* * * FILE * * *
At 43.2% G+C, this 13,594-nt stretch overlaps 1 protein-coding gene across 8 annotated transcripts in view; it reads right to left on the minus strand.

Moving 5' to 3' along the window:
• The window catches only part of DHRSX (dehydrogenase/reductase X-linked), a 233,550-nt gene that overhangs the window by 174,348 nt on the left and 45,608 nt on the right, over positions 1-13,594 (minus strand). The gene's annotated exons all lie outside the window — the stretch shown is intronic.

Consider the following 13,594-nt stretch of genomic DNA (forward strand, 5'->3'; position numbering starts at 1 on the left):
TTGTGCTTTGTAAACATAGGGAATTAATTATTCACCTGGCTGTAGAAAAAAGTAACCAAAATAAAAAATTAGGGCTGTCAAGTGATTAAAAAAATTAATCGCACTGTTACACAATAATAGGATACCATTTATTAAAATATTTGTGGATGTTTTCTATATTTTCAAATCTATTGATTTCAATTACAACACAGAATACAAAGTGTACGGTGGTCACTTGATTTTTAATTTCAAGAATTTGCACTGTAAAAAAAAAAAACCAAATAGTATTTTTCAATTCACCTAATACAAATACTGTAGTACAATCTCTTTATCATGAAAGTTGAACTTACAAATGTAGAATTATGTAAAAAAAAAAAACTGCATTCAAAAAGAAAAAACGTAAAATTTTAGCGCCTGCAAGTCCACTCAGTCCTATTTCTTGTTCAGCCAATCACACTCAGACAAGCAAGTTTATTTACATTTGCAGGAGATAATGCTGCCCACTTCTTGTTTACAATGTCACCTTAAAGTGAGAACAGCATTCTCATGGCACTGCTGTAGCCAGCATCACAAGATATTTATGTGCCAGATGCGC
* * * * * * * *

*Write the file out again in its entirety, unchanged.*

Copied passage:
At 43.2% G+C, this 13,594-nt stretch overlaps 1 protein-coding gene across 8 annotated transcripts in view; it reads right to left on the minus strand.

Moving 5' to 3' along the window:
• The window catches only part of DHRSX (dehydrogenase/reductase X-linked), a 233,550-nt gene that overhangs the window by 174,348 nt on the left and 45,608 nt on the right, over positions 1-13,594 (minus strand). The gene's annotated exons all lie outside the window — the stretch shown is intronic.

Consider the following 13,594-nt stretch of genomic DNA (forward strand, 5'->3'; position numbering starts at 1 on the left):
TTGTGCTTTGTAAACATAGGGAATTAATTATTCACCTGGCTGTAGAAAAAAGTAACCAAAATAAAAAATTAGGGCTGTCAAGTGATTAAAAAAATTAATCGCACTGTTACACAATAATAGGATACCATTTATTAAAATATTTGTGGATGTTTTCTATATTTTCAAATCTATTGATTTCAATTACAACACAGAATACAAAGTGTACGGTGGTCACTTGATTTTTAATTTCAAGAATTTGCACTGTAAAAAAAAAAAACCAAATAGTATTTTTCAATTCACCTAATACAAATACTGTAGTACAATCTCTTTATCATGAAAGTTGAACTTACAAATGTAGAATTATGTAAAAAAAAAAAACTGCATTCAAAAAGAAAAAACGTAAAATTTTAGCGCCTGCAAGTCCACTCAGTCCTATTTCTTGTTCAGCCAATCACACTCAGACAAGCAAGTTTATTTACATTTGCAGGAGATAATGCTGCCCACTTCTTGTTTACAATGTCACCTTAAAGTGAGAACAGCATTCTCATGGCACTGCTGTAGCCAGCATCACAAGATATTTATGTGCCAGATGCGC